Every time a new educational model is launched or an existing institution builds an innovative new facility we see headlines about whether this is the school/university of the future. This is another aspect of the tiresome either/or rhetoric that surrounds popular discussions of digitalisation; the new model will replace existing models. If we could just replace the definite article with the indefinite article and state simply that this is a school/university of the future the discussion might be more realistic. There is no one model for the future, there will be a wide range of different interpretations from traditional to innovative.

A recent example of this is an article from BBC newsUniversity opens without any teachers, about a university called 42 (devotees of A hitchhiker's guide to the galaxy will immediately understand) that has no teachers and where students collaborate to solve a wide range of problems and where achievement is measured through peer review and the practical implementation of the problems they solve. There are no tuition fees and accommodation is provided free thanks to the considerable backing of its billionaire owner. The venture started in France and has now opened a branch in the USA with the objective of training up to a thousand students in coding and software development. The students are highly motivated self-directed learners, able to search effectively for the information they need and exploit their networks to develop their skills.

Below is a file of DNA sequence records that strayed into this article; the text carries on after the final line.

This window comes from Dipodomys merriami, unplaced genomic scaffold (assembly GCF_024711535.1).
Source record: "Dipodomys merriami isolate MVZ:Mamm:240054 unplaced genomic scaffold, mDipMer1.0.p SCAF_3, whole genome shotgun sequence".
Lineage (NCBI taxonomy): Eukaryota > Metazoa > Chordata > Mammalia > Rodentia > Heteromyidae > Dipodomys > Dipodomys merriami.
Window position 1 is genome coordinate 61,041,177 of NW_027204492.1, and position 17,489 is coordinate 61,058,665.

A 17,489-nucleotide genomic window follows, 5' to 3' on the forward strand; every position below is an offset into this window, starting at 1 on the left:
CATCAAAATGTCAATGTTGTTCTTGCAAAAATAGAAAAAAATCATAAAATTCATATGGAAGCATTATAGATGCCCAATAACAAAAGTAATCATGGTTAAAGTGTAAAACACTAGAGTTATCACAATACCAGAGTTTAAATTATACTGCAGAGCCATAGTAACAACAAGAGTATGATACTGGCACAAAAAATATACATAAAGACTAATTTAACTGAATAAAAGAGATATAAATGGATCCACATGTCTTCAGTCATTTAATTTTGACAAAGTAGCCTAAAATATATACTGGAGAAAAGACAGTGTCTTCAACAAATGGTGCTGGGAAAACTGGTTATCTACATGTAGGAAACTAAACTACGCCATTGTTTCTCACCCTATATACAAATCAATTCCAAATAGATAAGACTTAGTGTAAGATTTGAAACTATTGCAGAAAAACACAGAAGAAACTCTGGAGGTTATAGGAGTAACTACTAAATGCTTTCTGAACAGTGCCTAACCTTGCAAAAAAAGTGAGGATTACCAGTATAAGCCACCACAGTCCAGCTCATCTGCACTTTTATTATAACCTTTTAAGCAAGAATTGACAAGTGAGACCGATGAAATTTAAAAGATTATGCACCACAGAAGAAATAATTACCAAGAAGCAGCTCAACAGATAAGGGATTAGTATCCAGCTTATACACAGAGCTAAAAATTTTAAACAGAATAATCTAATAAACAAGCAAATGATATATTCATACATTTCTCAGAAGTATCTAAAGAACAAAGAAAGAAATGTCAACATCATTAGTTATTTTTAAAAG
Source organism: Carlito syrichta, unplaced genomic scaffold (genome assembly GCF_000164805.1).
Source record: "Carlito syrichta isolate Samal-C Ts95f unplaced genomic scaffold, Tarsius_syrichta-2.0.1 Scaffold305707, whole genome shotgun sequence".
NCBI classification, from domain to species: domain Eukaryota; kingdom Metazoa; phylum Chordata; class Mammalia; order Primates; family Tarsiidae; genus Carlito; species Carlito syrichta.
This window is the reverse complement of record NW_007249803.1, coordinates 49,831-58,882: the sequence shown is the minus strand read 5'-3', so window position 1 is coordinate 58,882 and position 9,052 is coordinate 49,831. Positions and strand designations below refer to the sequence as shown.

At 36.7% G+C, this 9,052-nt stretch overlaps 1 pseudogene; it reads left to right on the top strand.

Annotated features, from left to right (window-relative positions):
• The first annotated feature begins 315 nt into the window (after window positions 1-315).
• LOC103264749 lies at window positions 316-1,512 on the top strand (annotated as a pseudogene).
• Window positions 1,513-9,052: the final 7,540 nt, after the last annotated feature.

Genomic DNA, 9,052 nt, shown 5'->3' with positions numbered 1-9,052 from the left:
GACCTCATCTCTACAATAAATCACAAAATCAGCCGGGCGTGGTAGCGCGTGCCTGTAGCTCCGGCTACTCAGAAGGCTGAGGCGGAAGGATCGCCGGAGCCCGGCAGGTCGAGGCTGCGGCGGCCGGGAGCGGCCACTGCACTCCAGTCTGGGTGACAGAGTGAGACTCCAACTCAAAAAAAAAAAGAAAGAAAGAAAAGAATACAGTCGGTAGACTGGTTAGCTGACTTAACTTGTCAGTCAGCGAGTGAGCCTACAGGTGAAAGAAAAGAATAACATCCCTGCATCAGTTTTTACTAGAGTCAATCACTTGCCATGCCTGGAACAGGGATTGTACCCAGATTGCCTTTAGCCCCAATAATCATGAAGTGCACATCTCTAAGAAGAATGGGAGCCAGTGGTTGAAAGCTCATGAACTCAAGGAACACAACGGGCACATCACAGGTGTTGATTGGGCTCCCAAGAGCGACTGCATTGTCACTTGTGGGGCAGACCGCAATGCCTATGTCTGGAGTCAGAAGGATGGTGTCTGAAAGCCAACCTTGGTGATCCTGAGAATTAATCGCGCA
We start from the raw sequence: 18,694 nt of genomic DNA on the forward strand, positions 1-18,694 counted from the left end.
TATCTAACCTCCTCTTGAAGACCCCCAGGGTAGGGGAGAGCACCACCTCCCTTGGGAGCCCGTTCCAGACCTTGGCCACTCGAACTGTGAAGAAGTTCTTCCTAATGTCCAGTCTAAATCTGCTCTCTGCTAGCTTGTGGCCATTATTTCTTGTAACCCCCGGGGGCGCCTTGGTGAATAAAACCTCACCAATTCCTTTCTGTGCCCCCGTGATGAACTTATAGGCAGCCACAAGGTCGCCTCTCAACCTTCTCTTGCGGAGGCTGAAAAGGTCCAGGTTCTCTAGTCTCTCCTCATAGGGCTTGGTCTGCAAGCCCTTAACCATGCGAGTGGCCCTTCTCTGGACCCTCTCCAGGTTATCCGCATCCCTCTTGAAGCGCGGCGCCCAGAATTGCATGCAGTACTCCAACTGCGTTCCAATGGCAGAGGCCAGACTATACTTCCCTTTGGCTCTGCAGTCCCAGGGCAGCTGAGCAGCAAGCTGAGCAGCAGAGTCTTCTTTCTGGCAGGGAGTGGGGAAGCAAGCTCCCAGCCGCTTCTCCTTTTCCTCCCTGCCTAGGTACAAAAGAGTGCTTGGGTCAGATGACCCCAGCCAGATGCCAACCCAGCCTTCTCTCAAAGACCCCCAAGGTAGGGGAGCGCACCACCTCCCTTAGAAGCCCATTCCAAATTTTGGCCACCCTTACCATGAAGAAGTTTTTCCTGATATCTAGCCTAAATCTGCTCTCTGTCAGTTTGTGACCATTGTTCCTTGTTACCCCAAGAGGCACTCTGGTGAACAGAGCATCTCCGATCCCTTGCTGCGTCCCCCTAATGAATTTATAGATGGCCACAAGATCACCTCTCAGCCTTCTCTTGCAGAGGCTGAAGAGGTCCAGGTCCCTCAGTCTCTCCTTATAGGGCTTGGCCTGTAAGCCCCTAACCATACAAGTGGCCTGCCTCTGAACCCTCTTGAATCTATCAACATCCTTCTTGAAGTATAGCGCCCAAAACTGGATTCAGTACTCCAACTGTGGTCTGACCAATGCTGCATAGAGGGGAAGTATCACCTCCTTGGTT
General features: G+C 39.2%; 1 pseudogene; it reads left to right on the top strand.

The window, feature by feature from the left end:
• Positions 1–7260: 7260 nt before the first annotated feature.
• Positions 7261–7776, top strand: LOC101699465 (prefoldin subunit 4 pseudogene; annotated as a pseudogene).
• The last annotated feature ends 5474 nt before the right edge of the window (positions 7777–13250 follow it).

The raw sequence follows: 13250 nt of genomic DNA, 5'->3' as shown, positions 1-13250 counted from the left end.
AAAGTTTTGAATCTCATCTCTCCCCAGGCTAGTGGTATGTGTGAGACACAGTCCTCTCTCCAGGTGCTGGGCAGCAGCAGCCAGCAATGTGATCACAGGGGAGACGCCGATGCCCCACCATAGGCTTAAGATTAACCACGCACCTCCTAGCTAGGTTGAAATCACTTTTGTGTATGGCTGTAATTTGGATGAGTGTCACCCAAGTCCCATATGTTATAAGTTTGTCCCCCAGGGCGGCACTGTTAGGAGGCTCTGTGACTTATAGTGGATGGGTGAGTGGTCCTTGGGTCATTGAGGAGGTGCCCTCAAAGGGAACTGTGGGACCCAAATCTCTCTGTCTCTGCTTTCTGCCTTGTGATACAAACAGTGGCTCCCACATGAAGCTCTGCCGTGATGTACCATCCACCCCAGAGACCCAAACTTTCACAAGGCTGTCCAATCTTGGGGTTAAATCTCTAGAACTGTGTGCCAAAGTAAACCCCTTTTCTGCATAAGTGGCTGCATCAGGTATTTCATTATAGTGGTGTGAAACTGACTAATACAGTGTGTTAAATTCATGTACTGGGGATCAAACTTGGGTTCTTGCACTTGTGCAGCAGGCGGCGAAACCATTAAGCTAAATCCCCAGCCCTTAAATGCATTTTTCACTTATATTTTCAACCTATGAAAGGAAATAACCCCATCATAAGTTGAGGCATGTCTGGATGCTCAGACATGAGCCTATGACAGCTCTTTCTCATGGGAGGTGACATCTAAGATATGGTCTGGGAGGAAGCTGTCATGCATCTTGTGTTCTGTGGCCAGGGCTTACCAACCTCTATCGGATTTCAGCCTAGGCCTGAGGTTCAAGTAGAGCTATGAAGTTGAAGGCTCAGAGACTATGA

The lack of teachers is indeed a radical solution and the headlines that this initiative has prompted fuels many people's insecurity about technology as a threat to jobs and traditional institutions. The point is that this is simply one of many models being tested today as we experiment with new ways of offering education. Indeed this one is a highly specialised model that the founders admit is only suitable for a certain target group.

Britanny Bir admits 42's methods do not suit all students. During the month-long selection period, some applicants fell out because of the stresses of working closely together. It is easy to imagine reacting badly to a poor mark if it was given by the student in the desk next to you.

"It suits individuals who are very disciplined and self-motivated, and who are not scared by having the freedom to work at their own pace," she says.